We believe that nothing can drive faster organizational response to a changing business environment – or facilitate realignment between corporate functions or within value networks – than a shift in the metrics used to track success. In 2011 Sustainable Brands launched a series of conversations on this topic, both online and via the New Metrics of Sustainable Business Conference, convened again in 2012, and again next week, September 24-25, 2013, in Philadelphia. The goal has been to bring together thought leaders from business, non-profits and academia to realize three objectives: understand the rapid progress toward developing and implementing New Metrics globally; advance the state of the art through focused discussions based on case studies; and nurture the emergence of new mental models to deliver and benefit from new forms of value.
About a month ago, we published a white paper entitled Redefining Value: The New Metrics of Sustainable Business, providing a recap of key themes and takeaways from New Metrics '12, in the form of reflections on recent lessons and survey of forthcoming opportunities. Our goal with this first paper was to help frame the conversation as we see it and to set the stage for future work more than to be a comprehensive review or a thorough collection of relevant case studies. New Metrics leaders in our community are convening this week at New Metrics '13 for up-to-the-minute updates and more leading-edge conversations — a jump-off point on the path to our next New Metrics paper, as well as upcoming hands-on work within our corporate member group and the broader Sustainable Brands community.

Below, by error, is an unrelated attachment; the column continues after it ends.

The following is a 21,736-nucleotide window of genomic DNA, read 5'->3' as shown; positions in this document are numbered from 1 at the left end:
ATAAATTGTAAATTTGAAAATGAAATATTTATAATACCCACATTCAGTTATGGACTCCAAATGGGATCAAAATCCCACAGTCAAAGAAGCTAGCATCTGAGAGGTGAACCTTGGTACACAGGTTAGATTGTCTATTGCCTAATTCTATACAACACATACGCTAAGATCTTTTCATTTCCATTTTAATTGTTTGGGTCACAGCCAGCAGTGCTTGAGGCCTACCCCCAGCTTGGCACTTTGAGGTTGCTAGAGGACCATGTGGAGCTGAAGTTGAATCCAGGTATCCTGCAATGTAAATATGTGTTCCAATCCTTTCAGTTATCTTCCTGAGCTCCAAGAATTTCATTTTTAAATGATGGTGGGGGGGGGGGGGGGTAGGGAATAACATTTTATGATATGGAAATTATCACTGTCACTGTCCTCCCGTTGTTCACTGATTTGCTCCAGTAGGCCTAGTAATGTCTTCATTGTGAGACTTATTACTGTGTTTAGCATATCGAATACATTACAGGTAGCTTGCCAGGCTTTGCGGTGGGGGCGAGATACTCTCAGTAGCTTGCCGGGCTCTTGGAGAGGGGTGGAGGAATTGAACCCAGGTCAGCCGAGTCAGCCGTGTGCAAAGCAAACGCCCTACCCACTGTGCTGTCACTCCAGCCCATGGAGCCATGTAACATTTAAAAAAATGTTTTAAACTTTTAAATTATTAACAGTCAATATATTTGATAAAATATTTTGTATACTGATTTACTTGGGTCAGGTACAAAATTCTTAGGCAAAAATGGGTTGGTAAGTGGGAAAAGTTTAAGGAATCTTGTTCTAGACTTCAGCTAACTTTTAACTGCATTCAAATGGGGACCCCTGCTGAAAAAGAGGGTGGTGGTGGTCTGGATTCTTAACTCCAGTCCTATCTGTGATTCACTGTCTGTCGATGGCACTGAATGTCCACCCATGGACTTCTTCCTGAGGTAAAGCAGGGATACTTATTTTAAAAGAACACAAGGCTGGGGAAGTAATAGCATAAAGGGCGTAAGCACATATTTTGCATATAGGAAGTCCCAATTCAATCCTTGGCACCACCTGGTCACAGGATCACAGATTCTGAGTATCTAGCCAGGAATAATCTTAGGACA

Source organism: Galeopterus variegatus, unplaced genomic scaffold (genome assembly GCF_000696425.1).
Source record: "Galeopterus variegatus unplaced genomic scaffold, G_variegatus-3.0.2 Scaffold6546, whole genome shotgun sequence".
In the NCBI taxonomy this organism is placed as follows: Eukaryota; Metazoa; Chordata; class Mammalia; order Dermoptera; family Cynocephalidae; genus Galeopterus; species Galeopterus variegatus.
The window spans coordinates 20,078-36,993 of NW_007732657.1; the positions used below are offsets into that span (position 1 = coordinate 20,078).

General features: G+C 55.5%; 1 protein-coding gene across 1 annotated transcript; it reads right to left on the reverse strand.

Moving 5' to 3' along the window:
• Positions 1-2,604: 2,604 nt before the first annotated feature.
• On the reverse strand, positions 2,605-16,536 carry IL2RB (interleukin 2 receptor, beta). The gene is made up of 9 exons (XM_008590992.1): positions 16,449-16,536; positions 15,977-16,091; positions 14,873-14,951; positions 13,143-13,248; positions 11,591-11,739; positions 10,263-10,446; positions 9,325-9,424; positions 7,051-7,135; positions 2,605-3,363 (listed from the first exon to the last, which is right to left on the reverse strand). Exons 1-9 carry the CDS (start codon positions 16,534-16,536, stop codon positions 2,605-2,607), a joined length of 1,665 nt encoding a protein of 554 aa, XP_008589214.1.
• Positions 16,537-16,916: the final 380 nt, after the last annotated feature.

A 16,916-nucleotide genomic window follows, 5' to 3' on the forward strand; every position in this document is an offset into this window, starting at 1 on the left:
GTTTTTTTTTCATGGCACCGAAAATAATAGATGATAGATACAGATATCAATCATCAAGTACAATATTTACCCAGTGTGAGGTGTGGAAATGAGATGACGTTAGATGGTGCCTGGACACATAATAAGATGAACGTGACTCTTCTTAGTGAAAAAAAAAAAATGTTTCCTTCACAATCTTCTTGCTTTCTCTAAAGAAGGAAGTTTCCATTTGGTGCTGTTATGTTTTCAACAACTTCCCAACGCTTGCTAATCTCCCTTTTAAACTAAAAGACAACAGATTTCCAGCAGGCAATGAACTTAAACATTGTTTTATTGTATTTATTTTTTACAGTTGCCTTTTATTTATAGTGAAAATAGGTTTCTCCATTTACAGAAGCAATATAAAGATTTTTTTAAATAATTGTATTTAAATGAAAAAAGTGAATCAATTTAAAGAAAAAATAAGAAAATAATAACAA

While we are working on capturing all the market-leading content New Metrics '13 brings, we thought we'd share a few highlights from the multitude of responses we received after publishing the white paper.
John Ambuya, Greyfos Consulting in Nairobi, Kenya:
I found the white paper quite interesting and a sign that you undertake serious discussions on the next-generation metrics for living — sustainability.
However, the most interesting part to me was that section on the 5 Principles of New Metrics, particularly the story in which SAP's CEO carpools with colleagues irrespective of their position. That just knocks down so many boundaries. A next practice for embedding sustainability!
I'd like to caution that most of what is shared is from North America and Europe. The voice of Latin America, Asia and Africa is quiet, while they are the new bastions for growth. This growth needs to be sustainable, too.
Estelle Martinson, Fleet Credit Review Manager, Standard Bank in Johannesburg, South Africa:
I did find the paper valuable and practical. I was especially interested in the calculation of the value of 'human capital,' since I'm working on an ROI model for learning and development.
Patricia Gallardo, Director of Corporate Social Responsibility and Sustainability, Shangri-La International Hotel Management, Ltd in Hong Kong:
I found the paper very timely. Definitely informative, and in a way reassuring, but also rather open-ended for the following reasons:
- Many are on the journey of sustainability; few have nailed the marriage of the art and science of New Metrics.
As a sustainability practitioner, it's good to know which companies exactly are pushing to chase the dollar value — not just around the obvious environmental indicators like carbon, water and energy use, but also around the 'unquantifiable stuff' like social development, diversity, etc. This paper helps pave the way for the journey towards new metrics along a few different paths that companies can take.